Luca Guadagnino immersed us in one heartbreaking summer with Call Me By Your Name, and he continued his exploration of teenage identity, sexuality, and first loves in We Are Who We Are. The show, which is set on an American military base in Italy right before the 2016 presidential election, was always meant to be a limited series, capturing one pivotal moment in time. Still, Guadagnino told IndieWire that he's more than open to the idea of a We Are Who We Are Season 2 if HBO renews it.
“Me and my beautiful writers, we already wrote a Bible for the second season,” he explained. “But we have to see. We did it because we were locked down [during the pandemic], and we didn’t want to waste our time. In lockdown, making Zoom calls, we thought about the characters and we came up with something [for Season 2]. We’ll see." He described the show as a "very dear project" to him, and added that if HBO and Sky Atlantic asked for another season, "I will be there."
Clearly, Guadagnino is not one to let go of projects easily. Jack Dylan Grazer, who plays Fraser, told Interview Magazine that “Luca is terrible at goodbyes," and they didn't even have a wrap party for the show. "He was just like, ‘Okay. That’s a wrap. Bye, everybody.’ And he left," Grazer said. This could suggest that Guadagnino is keeping the door open for a return to the material. At the very least, he told The Playlist that he's always interested in the "idea of meta" — that the We Are Who We Are characters could resurface in his works in subtle and different ways.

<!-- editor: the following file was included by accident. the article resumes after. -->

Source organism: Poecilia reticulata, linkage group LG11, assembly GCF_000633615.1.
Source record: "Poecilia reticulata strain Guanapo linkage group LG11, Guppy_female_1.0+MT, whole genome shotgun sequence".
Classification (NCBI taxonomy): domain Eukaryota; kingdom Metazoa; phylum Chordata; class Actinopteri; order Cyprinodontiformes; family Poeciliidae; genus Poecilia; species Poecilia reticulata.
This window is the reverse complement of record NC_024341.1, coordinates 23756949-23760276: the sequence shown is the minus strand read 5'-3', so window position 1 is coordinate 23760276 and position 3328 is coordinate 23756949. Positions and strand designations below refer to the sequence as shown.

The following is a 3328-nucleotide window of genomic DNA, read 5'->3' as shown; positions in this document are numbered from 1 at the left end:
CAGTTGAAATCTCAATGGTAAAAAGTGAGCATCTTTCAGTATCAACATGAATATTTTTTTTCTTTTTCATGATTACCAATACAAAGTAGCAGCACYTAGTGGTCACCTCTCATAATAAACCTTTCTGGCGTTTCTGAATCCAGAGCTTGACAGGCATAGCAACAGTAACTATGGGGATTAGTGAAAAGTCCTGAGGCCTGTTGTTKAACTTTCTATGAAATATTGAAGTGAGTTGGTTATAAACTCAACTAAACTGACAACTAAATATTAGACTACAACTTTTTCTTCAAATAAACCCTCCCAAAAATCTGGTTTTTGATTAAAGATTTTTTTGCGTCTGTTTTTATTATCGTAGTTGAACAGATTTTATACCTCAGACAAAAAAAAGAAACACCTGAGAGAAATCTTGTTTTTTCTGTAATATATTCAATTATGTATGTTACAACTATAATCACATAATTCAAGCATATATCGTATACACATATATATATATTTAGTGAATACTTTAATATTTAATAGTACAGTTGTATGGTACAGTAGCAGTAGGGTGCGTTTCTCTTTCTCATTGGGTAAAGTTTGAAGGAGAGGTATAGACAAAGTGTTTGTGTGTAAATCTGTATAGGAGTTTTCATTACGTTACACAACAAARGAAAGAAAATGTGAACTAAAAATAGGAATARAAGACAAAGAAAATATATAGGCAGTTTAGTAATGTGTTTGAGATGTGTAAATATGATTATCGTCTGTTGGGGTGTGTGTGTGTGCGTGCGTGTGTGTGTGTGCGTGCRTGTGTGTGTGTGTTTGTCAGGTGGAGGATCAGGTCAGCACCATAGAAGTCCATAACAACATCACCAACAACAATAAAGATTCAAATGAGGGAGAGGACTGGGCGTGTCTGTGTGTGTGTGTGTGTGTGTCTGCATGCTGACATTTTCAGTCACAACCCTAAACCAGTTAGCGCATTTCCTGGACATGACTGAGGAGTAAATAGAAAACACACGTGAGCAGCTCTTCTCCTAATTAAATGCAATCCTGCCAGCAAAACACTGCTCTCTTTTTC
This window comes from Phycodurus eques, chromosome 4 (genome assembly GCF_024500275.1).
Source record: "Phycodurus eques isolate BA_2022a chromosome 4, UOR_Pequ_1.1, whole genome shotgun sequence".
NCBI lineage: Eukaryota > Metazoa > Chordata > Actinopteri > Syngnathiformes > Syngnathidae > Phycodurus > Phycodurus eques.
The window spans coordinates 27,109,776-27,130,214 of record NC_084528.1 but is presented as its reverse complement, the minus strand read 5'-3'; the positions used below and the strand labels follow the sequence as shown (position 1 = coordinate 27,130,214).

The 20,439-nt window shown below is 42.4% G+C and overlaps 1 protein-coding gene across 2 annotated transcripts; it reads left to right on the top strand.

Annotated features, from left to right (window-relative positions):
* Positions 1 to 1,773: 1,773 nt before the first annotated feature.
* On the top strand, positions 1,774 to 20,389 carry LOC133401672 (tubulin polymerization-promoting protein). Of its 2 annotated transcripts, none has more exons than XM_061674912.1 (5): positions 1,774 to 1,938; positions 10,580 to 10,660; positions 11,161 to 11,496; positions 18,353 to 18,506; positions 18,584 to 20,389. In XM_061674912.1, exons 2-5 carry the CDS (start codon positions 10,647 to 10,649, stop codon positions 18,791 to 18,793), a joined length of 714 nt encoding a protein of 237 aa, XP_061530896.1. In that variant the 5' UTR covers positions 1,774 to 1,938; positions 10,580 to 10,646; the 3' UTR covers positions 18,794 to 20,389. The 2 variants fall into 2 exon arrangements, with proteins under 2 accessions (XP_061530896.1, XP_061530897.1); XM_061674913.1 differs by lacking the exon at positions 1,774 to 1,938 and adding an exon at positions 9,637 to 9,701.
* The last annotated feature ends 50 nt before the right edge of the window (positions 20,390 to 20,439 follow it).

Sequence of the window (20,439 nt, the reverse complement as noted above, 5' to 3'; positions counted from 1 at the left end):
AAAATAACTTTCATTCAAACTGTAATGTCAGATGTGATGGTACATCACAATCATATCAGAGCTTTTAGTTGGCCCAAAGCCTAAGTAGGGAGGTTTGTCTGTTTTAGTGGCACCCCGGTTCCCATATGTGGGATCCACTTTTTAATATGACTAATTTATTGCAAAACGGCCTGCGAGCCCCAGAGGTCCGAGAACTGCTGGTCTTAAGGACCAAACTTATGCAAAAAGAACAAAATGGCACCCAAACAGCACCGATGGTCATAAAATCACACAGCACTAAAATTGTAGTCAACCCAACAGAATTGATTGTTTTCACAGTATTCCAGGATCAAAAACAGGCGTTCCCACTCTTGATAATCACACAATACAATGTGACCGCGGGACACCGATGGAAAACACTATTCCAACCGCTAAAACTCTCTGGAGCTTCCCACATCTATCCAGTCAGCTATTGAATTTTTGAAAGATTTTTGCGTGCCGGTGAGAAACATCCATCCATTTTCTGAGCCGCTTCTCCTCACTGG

If the series does get renewed outright, it may be a while before audiences see a sophomore season. Guadagnino is a highly sought after director and producer, and he's already working on numerous projects, including an adaptation of the 2017 documentary Scotty and the Secret History of Hollywood, a new Scarface, and a Lord of the Flies adaptation. He has no intention of rushing them, noting to Indiewire that he's "really devoted to each and every one of them" and will square them all away before he even considers other works.
Still, if anything were to lure him back to the lives of Caitlin, Fraser, and the rest, it would likely be the 2020 election. Guadagnino was first inspired to set We Are Who We Are in 2016, because there's no better trigger for a story than "change and someone who is coping with his, hers, their identity and sense of self," he explained to Collider. Much like the disillusionment and frustration of growing up, Guadagnino said that the 2016 election was "the end of a phase in American society. It’s the end of our sense of reconciliation."
Regardless of the outcome, "the consequences of Trump will be solved and lived through for many, many years to come," he told IndieWire. It's young adults like the We Are Who We Are protagonists who will have to grapple with Trump's legacy the most — a heartbreaking reality, one that Guadagnino is poised to capture.